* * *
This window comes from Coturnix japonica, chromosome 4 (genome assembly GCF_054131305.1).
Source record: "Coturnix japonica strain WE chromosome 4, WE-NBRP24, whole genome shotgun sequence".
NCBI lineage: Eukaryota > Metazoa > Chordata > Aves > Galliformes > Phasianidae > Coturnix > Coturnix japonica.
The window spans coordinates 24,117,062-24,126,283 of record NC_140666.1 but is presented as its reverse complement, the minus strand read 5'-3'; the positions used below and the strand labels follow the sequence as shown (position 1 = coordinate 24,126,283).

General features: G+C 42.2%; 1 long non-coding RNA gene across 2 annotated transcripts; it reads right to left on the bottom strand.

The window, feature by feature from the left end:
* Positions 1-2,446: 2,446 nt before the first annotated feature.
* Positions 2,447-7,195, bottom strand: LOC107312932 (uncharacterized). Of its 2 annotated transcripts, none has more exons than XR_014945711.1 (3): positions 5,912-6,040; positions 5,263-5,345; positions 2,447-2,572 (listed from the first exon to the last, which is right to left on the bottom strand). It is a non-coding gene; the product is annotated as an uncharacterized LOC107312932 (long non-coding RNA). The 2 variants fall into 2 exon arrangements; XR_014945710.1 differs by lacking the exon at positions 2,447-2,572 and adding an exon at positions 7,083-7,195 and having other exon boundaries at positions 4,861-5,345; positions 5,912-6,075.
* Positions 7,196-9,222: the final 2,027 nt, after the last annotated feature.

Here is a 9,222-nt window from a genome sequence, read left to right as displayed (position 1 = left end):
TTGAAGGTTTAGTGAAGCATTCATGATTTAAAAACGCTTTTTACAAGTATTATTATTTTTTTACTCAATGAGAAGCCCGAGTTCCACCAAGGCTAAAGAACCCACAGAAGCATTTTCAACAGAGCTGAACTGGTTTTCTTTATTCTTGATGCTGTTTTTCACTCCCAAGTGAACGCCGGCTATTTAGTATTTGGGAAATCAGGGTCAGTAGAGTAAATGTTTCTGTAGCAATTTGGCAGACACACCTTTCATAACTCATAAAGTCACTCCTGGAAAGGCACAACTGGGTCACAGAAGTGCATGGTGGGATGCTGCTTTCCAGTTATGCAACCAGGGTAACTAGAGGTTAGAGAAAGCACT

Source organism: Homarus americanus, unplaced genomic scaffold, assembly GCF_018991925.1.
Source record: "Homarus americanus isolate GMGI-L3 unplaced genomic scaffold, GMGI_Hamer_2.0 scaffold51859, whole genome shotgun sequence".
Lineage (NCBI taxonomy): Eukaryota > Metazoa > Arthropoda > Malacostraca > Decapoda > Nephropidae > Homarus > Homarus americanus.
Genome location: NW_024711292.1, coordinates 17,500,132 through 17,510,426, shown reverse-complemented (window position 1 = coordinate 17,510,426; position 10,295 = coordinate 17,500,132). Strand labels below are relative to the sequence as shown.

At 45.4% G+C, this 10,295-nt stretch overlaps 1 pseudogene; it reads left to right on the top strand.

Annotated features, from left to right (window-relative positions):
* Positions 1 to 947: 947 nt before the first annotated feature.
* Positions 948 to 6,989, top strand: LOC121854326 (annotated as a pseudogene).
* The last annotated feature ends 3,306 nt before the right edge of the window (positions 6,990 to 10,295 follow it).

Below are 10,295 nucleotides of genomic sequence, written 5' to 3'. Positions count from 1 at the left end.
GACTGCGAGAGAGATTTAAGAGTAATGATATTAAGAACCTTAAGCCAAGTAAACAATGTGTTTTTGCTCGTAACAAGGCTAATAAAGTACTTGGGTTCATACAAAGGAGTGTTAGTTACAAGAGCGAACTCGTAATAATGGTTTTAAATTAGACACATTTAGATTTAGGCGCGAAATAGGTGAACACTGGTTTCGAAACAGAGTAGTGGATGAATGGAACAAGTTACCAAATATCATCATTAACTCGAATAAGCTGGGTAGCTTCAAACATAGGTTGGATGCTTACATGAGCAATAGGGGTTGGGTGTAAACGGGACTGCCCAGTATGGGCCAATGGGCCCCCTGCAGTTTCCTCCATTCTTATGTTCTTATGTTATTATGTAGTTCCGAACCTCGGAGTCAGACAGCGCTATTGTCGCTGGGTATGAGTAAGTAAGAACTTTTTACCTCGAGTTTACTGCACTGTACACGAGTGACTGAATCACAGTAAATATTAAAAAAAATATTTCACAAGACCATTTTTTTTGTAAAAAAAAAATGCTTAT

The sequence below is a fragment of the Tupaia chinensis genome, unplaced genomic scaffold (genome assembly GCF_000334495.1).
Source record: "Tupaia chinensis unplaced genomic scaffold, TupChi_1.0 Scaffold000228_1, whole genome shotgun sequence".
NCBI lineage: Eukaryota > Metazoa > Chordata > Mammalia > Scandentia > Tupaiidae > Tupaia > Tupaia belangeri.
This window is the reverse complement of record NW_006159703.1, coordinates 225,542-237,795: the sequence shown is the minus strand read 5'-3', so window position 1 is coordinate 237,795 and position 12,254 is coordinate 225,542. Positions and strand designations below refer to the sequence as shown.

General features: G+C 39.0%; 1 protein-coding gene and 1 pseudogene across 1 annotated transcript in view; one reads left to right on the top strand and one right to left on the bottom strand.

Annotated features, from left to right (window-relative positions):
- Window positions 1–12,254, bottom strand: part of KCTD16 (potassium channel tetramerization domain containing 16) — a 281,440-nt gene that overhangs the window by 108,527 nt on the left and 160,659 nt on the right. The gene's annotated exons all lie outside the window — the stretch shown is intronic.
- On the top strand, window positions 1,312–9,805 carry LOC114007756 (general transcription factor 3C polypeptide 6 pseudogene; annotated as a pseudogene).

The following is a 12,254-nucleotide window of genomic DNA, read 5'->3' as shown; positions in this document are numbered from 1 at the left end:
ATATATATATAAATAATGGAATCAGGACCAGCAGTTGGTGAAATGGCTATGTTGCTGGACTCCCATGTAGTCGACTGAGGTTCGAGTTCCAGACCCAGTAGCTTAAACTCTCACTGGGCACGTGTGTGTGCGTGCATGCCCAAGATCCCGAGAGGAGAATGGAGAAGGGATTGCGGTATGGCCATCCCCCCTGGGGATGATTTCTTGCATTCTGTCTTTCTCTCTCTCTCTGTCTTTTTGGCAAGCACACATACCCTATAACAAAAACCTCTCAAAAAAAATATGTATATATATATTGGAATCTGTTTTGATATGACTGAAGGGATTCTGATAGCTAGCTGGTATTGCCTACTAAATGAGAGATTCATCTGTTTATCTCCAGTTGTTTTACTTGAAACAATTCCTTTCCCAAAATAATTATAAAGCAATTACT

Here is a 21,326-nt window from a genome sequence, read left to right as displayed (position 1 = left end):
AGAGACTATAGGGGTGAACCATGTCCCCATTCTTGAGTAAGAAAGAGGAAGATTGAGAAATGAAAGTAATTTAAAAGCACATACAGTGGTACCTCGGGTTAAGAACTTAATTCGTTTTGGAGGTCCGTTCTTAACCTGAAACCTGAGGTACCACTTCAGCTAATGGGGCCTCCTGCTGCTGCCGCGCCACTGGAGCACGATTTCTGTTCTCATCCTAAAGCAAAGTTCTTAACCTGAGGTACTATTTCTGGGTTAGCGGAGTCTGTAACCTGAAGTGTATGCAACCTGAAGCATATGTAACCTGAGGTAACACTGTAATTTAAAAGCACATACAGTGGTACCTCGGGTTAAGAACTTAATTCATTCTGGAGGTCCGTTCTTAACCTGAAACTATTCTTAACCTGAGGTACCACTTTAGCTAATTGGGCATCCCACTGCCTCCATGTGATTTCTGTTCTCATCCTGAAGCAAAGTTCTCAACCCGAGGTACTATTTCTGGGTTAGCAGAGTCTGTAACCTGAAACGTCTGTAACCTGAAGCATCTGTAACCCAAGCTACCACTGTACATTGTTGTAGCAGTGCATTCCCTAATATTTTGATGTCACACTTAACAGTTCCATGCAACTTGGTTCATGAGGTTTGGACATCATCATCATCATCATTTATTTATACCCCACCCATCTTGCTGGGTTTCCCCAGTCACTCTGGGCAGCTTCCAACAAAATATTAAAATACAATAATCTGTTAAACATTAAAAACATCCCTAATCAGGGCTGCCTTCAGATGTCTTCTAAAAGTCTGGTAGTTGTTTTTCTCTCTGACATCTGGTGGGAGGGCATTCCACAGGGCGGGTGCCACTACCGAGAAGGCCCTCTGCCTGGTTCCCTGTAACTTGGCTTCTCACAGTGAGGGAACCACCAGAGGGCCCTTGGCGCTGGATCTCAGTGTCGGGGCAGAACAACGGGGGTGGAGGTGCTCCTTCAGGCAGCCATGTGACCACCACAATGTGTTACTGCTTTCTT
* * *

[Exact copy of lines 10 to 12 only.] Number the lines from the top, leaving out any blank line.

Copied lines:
Here is a 9,222-nt window from a genome sequence, read left to right as displayed (position 1 = left end):
TTGAAGGTTTAGTGAAGCATTCATGATTTAAAAACGCTTTTTACAAGTATTATTATTTTTTTACTCAATGAGAAGCCCGAGTTCCACCAAGGCTAAAGAACCCACAGAAGCATTTTCAACAGAGCTGAACTGGTTTTCTTTATTCTTGATGCTGTTTTTCACTCCCAAGTGAACGCCGGCTATTTAGTATTTGGGAAATCAGGGTCAGTAGAGTAAATGTTTCTGTAGCAATTTGGCAGACACACCTTTCATAACTCATAAAGTCACTCCTGGAAAGGCACAACTGGGTCACAGAAGTGCATGGTGGGATGCTGCTTTCCAGTTATGCAACCAGGGTAACTAGAGGTTAGAGAAAGCACT

Source organism: Homarus americanus, unplaced genomic scaffold, assembly GCF_018991925.1.